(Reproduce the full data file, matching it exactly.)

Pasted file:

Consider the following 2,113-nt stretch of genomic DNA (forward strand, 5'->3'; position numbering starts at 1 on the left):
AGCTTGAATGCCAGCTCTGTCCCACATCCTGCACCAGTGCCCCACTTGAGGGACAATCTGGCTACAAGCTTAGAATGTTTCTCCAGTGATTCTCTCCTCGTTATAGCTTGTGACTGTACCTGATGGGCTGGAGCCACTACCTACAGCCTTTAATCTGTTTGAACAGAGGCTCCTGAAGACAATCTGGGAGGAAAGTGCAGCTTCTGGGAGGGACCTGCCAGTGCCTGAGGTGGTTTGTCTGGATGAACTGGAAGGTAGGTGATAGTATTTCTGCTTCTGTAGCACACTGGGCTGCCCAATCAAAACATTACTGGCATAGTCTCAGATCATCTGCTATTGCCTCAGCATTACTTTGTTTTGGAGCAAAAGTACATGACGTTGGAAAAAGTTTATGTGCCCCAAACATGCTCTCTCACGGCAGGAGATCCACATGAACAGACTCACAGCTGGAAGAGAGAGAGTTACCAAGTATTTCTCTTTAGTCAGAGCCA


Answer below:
Consider the following 2,113-nt stretch of genomic DNA (forward strand, 5'->3'; position numbering starts at 1 on the left):
AGCTTGAATGCCAGCTCTGTCCCACATCCTGCACCAGTGCCCCACTTGAGGGACAATCTGGCTACAAGCTTAGAATGTTTCTCCAGTGATTCTCTCCTCGTTATAGCTTGTGACTGTACCTGATGGGCTGGAGCCACTACCTACAGCCTTTAATCTGTTTGAACAGAGGCTCCTGAAGACAATCTGGGAGGAAAGTGCAGCTTCTGGGAGGGACCTGCCAGTGCCTGAGGTGGTTTGTCTGGATGAACTGGAAGGTAGGTGATAGTATTTCTGCTTCTGTAGCACACTGGGCTGCCCAATCAAAACATTACTGGCATAGTCTCAGATCATCTGCTATTGCCTCAGCATTACTTTGTTTTGGAGCAAAAGTACATGACGTTGGAAAAAGTTTATGTGCCCCAAACATGCTCTCTCACGGCAGGAGATCCACATGAACAGACTCACAGCTGGAAGAGAGAGAGTTACCAAGTATTTCTCTTTAGTCAGAGCCA